The famous Pennsylvania Railroad Rockville Bridge across the Susquehanna River is about an hour from our new home.
Saturday afternoon was clear and bright, so Kris and I made the short foray over to Harrisburg and north along the west bank of the river.
Thanks to our smart phones, navigating the turns off Interstate 81 and over to the bridge is now a relatively easy task. Back in the days of paper maps this had been a real challenge, because you have to make something like a double reverse figure eight up and over to get to the bridge.
Anyway, we arrived at the boat launch near the western piers of the great bridge, and within 30 seconds we heard a westbound Norfolk Southern freight coming. ‘Wow what perfect timing!’ I delighted at our good luck. A westbound in perfect light, and no waiting!
I reached for my Nikon Z6 with 70-200mm lens. Unfortunately, I discovered that the switch was already in the ‘on’ position, and found that I’d forgotten to turn the camera off after the previous evening’s photography. The batteries were flat. No electricity, no photos.
‘Oh no . . .but wait!’
As the train got closer, I reached for my Nikon Z7-II with 24-70mm lens.
Kris and I paid another visit to the former Pennsylvania Railroad bridges along the Susquehanna River at Safe Harbor, PA.
We have stopped here a couple of times before, but on this visit I wanted to take a look at the upper level bridge which now hosts the Enola Low Grade Trail.
A connecting trail has been built here to reach the high level trestle.
My challenge will be returning here at an appropriate time to catch a Norfolk Southern freight. Owing to a curfew on Amtrak’s Northeast Corridor with which the NS line connects, most of its freight moves through here during the hours of darkness.
The bridges are very impressive and offer a great view of the Susquehanna and the Safe Harbor Dam. See the link below the photos for information the Low Grade Trail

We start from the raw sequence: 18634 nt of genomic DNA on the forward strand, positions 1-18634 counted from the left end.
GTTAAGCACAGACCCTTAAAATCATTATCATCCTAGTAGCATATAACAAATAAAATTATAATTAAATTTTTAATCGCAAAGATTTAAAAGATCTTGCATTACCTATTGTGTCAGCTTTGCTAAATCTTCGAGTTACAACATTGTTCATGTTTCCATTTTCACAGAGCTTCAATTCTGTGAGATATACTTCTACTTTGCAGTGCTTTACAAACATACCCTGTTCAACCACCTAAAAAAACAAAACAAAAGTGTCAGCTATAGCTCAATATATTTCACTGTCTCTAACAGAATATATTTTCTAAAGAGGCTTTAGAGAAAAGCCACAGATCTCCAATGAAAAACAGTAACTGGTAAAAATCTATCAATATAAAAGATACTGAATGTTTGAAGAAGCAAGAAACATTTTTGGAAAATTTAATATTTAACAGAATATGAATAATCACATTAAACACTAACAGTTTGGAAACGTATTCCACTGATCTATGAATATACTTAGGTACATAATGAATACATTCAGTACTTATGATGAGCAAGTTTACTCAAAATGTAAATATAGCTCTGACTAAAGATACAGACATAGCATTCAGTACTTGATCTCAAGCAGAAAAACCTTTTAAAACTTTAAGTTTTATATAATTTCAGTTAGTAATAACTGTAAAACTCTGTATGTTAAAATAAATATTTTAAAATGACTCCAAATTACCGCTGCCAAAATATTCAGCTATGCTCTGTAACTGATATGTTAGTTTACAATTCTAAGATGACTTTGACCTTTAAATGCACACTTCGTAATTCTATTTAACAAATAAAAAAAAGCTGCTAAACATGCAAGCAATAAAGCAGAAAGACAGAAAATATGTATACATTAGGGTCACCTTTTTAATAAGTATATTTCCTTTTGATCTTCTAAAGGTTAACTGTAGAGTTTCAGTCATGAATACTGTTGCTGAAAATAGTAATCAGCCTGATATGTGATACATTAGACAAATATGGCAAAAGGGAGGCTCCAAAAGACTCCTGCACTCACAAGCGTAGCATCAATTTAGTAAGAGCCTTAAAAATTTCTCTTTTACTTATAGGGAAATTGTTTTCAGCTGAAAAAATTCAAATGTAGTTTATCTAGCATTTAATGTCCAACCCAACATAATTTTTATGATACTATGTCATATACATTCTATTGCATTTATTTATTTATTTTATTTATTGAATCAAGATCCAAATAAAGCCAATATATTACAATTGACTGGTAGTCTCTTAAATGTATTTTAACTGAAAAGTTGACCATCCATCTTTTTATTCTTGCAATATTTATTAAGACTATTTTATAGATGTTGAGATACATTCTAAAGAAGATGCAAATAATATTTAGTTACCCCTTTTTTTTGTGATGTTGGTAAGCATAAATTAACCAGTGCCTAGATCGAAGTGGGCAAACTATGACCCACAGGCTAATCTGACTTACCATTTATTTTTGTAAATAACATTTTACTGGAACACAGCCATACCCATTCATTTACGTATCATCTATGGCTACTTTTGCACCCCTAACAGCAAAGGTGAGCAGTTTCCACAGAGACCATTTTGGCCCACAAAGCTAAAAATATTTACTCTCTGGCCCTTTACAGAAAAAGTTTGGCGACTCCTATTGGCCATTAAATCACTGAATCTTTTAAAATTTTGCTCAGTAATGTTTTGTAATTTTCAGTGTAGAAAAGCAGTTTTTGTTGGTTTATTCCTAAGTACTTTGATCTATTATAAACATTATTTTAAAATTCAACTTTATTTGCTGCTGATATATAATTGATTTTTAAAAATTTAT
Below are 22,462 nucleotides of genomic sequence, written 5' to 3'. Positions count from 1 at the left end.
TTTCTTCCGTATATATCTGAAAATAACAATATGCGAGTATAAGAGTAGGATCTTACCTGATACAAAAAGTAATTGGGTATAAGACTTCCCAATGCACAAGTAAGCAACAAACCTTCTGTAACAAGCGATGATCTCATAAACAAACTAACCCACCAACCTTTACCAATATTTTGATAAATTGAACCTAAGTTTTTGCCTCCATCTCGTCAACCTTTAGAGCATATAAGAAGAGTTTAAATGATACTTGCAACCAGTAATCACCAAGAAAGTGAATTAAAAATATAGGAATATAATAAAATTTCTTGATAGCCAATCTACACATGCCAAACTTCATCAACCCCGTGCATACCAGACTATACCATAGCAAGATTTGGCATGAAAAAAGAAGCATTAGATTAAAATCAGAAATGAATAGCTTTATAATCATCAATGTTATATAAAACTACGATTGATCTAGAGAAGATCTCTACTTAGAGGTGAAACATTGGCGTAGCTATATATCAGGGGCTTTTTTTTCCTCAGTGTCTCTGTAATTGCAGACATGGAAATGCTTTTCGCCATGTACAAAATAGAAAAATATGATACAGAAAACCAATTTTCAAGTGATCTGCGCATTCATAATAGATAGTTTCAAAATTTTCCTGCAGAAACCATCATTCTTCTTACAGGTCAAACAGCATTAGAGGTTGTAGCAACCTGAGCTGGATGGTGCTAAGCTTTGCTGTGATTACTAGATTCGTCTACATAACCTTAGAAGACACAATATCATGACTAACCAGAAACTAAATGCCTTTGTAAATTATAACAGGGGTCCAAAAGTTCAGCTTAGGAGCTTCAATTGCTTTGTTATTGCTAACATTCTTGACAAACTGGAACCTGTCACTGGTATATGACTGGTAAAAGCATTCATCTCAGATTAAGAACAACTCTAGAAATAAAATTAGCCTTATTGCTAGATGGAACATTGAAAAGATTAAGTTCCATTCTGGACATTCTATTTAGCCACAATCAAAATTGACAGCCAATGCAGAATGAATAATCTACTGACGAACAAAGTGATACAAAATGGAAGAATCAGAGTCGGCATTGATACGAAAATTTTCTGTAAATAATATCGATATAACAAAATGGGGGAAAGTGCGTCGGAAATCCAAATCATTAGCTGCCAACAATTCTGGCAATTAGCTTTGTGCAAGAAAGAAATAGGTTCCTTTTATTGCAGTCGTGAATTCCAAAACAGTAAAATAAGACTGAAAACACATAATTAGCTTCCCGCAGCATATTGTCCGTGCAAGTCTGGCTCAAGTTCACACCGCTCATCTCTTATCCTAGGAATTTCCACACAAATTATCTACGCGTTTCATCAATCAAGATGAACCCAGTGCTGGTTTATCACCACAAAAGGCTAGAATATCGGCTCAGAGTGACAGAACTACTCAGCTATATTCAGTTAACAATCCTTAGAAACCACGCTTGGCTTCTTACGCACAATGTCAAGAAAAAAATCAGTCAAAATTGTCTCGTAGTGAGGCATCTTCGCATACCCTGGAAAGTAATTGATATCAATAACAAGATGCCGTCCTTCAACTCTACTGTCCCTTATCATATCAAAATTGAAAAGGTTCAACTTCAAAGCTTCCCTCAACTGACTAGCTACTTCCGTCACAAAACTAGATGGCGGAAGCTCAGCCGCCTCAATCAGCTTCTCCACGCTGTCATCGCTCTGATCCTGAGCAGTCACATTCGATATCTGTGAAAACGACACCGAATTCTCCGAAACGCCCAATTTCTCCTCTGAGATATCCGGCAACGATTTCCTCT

Photos exposed using my Nikon Z7-II.
To learn more about the trail, click on the link below.
Brian Solomon’s Tracking the Light Posts New Material Daily!
With Norfolk Southern SD70ACe 1021 leading a heavy freight [train symbol 11Z] in our review mirror, we drove south on Highway 11 toward Nicholson, Pennsylvania—location of the famous Tunkhannock Creek Viaduct.
As regular readers of Tracking the Light are aware, in recent months Kris and I have made several visits to this momental vestige of the late, great, Delaware, Lackawanna & Western Railroad.
From our earlier visits I had my spot picked out on a side road a little ways from the village. I wanted to arrive with ample time to get into position set up in to time to catch the train crossing the bridge.
Dappled sunlight filled the valley as we heard the freight approaching.
I made a sequence of digital images using my Nikon Z7 with 24-70mm lens. Five locomotives were in the lead with a lone DPU (locomotive set up as a radio controlled remote ‘distributed power unit’) toward the rear of the freight. [NS 11Z runs from East Binghamton, NY to Roanoke, Virginia via Enola, PA.]
Afterwards we drove back under the viaduct and paused at the visitor’s parking area where there is literature and photos of the bridge on display. Our dog Boomer got to stretch his legs and mark his spot. He was delighted, it was his first visit to the big bridge!